Loading...
 
Translate Register Log In Login with facebookLogin and Register

Prior to Bariatric Surgery 96 percent were vitamin D deficient – July 2014

FAT-SOLUBLE VITAMIN DEFICIENCIES AFTER BARIATRIC SURGERY COULD BE MISLEADING IF THEY ARE NOT APPROPRIATELY ADJUSTED.

Nutr Hosp. 2014 Jul 1;30(n01):118-123.
Cuesta M1, Pelaz L2, Pérez C3, Torrejón MJ4, Cabrerizo L5, Matía P6, Pérez-Ferre N7, Sánchez-Pernaute A8, Torres A9, Rubio MA10.

OBJECTIVE:
To evaluate the differences in frequency of fat-soluble vitamin deficiencies if we adjust their levels by its main carriers in plasma in patients undergoing Biliopancreatic diversion (BPD) and Roux-en-Y gastric bypass (RYGB).
RESEARCH METHODS & PROCEDURES:
We recruited 178 patients who underwent RYGB (n = 116 patients) and BPD (n = 62 patients) in a single centre. Basal data information and one-year after surgery included: anthropometric measurements, fat-soluble vitamins A, E and D, retinol binding protein (RBP) and total cholesterol as carriers of vitamin A and E respectively. Continuous data were compared using T-Student and proportions using chisquare test.
RESULTS:
There was a vitamin D deficiency of 96% of all patients, 10% vitamin A deficiency and 1.2% vitamin E deficiency prior to surgery. One year after surgery, 33% of patients were vitamin A deficient but the frequency reduced to 19% when we adjusted by RBP. We found a vitamin E deficiency frequency of 0% in RYGB and 4.8% in DBP one year after surgery. However, when we adjusted the serum levels to total cholesterol, we found an increased frequency of 8.7% in RYGB group for vitamin E deficiency and 21.4% in DBP (p = 0.04).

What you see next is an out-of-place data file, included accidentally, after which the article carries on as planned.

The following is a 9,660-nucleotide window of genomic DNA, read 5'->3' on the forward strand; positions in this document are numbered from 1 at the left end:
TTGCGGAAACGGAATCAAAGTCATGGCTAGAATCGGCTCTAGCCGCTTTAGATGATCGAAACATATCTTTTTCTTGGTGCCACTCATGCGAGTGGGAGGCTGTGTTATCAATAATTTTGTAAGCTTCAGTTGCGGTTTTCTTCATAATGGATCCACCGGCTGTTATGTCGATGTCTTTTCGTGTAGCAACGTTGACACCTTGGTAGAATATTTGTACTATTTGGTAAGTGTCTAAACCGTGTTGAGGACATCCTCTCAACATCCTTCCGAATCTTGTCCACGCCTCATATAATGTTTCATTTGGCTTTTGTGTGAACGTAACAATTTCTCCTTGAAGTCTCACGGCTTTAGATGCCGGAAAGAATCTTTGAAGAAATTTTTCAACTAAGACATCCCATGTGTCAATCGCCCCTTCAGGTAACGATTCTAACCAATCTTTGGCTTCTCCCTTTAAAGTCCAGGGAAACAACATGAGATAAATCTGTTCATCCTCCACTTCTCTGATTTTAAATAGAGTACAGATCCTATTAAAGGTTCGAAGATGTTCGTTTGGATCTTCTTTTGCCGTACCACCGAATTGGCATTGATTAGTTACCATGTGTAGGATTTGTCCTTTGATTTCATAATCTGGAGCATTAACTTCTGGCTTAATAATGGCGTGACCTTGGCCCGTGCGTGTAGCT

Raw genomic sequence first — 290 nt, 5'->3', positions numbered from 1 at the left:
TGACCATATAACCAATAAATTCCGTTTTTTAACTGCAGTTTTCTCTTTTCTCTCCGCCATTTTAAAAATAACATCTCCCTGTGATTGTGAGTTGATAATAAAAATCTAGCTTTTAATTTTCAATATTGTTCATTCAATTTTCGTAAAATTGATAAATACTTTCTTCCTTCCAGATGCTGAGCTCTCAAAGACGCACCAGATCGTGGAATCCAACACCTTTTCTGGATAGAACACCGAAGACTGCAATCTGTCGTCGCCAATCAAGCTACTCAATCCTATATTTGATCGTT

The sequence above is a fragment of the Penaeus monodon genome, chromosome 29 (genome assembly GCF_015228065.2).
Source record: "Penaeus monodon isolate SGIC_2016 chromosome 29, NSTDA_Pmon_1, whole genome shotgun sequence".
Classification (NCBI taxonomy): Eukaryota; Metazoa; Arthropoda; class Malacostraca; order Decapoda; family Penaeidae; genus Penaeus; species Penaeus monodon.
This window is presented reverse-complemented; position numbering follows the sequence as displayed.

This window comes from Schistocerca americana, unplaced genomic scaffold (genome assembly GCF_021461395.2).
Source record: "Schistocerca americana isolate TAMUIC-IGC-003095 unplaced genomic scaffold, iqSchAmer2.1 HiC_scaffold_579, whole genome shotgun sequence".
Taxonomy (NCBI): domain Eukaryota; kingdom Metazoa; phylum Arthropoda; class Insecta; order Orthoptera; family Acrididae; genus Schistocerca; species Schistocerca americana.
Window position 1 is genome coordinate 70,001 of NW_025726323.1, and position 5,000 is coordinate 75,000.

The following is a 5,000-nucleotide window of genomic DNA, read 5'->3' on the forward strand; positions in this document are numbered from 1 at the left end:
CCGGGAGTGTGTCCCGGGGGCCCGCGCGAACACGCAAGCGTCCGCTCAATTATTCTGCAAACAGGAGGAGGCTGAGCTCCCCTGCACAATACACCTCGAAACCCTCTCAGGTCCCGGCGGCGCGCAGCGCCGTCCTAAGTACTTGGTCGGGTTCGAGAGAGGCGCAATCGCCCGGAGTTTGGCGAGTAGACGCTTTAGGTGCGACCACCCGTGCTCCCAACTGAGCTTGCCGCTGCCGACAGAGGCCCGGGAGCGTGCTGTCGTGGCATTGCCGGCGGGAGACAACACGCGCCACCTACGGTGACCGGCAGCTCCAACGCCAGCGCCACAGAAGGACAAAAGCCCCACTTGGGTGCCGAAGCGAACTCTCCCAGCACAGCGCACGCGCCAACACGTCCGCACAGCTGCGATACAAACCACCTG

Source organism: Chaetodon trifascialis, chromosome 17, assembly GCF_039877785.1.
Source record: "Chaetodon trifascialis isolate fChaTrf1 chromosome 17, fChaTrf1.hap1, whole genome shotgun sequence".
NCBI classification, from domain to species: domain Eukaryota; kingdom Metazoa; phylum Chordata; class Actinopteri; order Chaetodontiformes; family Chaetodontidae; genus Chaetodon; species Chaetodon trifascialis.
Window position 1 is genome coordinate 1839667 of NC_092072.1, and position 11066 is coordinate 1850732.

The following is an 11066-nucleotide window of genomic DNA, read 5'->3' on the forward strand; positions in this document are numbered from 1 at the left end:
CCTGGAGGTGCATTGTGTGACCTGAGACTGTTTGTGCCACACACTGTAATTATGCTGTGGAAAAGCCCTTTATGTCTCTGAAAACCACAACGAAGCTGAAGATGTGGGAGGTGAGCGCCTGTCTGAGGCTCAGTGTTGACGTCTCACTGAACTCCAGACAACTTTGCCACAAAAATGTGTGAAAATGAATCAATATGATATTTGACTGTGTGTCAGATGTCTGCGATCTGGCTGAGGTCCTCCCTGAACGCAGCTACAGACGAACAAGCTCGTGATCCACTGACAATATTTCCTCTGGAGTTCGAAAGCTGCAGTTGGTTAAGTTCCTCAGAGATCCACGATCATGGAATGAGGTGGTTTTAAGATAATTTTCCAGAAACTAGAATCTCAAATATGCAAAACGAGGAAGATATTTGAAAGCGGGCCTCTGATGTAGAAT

CONCLUSION:
We have found a different frequency of deficit for fat-soluble vitamin both in BPD and RYGB once we have adjusted for its main carriers. This is clinically relevant to prevent from overexposure and toxicity. We suggest that carrier molecules should be routinely requested when we assess fat-soluble vitamin status in patients who undergo malabsorptive procedures.

Copyright AULA MEDICA EDICIONES 2014. Published by AULA MEDICA. All rights reserved.
PMID: 25137270


See also VitaminDWiki

Image
Overview Gut and vitamin D contains the following summary

  • Gut problems result in reduced absorption of Vitamin D, Magnesium, etc.
  • Celiac disease has a strong genetic component.
    • Most, but not all, people with celiac disease have a gene variant.
    • An adequate level vitamin D seems to decrease the probability of getting celiac disease.
    • Celiac disease causes poor absorption of nutrients such as vitamin D.
    • Bringing the blood level of vitamin D back to normal in patients with celiac disease decreases symptoms.
    • The prevalence of celiac disease, not just its diagnosis, has increased 4X in the past 30 years, similar to the increase in Vitamin D deficiency.
  • Review in Nov 2013 found that Vitamin D helped
  • Many intervention clinical trials for vitamin D to prevent or treat Gut problems (93 trials listed as of Jan 2017)
  • All items in category gut and vitamin D 131 items


Overview Obesity and Vitamin D contains the following summary


See also web

Bariatric surgery and vitamin D: key messages for surgeons and clinicians before and after bariatric surgery - June 2016
Publisher wants £85 for the PDF

See any problem with this page? Report it (FINALLY WORKS)